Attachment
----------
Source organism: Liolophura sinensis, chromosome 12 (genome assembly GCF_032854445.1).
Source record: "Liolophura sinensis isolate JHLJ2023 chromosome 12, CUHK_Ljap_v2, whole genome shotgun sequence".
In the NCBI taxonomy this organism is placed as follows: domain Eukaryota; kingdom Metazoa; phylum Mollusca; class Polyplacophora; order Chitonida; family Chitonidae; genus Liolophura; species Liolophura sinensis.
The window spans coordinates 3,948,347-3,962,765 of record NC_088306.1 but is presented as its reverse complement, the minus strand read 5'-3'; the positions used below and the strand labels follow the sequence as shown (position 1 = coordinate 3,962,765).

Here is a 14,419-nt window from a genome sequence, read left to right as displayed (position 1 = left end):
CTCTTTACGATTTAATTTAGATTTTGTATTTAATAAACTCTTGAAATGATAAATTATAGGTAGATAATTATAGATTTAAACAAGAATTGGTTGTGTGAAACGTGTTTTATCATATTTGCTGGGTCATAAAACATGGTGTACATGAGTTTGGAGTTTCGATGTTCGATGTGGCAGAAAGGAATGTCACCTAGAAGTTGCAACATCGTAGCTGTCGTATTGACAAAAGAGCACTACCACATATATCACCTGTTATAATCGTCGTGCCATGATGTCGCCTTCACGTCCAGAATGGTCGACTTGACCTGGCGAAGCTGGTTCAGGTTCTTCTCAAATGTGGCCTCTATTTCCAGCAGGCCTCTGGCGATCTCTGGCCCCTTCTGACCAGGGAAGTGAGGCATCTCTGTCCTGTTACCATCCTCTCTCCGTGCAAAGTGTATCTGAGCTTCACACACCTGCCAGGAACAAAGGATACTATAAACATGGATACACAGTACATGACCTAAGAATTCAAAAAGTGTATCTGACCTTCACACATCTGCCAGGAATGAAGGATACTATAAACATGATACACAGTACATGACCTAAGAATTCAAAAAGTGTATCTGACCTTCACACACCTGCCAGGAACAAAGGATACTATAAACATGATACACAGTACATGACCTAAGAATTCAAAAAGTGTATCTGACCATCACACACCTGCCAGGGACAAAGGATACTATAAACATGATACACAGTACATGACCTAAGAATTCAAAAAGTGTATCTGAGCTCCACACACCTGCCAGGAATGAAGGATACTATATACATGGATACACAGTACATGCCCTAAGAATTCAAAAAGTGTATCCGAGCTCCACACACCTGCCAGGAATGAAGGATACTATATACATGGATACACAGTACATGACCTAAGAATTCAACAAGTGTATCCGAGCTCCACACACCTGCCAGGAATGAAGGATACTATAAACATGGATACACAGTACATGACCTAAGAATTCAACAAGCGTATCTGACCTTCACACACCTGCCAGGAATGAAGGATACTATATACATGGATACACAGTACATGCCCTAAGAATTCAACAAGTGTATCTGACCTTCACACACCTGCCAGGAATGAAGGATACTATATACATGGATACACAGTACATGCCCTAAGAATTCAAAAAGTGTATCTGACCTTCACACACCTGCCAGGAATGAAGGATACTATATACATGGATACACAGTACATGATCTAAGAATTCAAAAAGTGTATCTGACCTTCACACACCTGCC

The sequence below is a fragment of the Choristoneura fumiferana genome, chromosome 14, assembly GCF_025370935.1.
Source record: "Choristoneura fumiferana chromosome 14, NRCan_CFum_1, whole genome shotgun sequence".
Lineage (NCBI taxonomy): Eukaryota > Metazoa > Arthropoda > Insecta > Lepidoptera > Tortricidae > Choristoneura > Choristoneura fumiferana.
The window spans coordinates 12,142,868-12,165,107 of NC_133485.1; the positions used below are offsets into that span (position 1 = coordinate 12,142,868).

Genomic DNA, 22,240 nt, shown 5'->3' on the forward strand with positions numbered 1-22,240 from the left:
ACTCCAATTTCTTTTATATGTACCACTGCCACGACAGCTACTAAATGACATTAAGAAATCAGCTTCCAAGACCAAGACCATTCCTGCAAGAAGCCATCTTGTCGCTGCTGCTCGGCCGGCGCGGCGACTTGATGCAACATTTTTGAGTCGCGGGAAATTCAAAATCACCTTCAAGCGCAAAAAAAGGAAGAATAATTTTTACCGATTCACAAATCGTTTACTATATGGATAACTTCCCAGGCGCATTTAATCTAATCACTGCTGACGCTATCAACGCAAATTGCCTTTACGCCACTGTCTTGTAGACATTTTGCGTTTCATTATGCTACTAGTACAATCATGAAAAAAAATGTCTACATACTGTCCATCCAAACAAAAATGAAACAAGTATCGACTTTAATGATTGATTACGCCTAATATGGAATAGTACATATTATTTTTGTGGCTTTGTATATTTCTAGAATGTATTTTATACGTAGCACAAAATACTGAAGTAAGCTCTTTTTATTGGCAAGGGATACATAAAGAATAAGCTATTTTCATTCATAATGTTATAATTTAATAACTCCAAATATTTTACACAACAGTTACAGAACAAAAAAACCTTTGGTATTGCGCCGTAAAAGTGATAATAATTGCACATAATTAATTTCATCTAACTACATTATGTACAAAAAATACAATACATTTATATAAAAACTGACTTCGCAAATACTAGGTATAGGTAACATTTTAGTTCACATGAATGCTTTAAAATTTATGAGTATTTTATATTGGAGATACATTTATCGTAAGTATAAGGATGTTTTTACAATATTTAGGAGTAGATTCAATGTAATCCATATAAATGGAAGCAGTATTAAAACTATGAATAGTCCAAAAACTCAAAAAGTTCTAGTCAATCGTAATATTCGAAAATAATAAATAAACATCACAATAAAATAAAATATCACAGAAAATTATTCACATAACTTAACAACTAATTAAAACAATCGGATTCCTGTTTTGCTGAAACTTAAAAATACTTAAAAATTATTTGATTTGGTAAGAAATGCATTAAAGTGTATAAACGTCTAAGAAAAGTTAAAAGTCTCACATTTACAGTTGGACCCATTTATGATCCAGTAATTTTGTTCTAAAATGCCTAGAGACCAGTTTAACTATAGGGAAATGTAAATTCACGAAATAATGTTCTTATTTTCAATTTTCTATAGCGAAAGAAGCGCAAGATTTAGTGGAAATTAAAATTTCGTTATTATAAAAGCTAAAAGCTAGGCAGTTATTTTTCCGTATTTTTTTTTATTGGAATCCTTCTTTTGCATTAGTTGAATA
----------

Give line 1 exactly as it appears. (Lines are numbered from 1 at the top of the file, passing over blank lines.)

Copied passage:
Source organism: Liolophura sinensis, chromosome 12 (genome assembly GCF_032854445.1).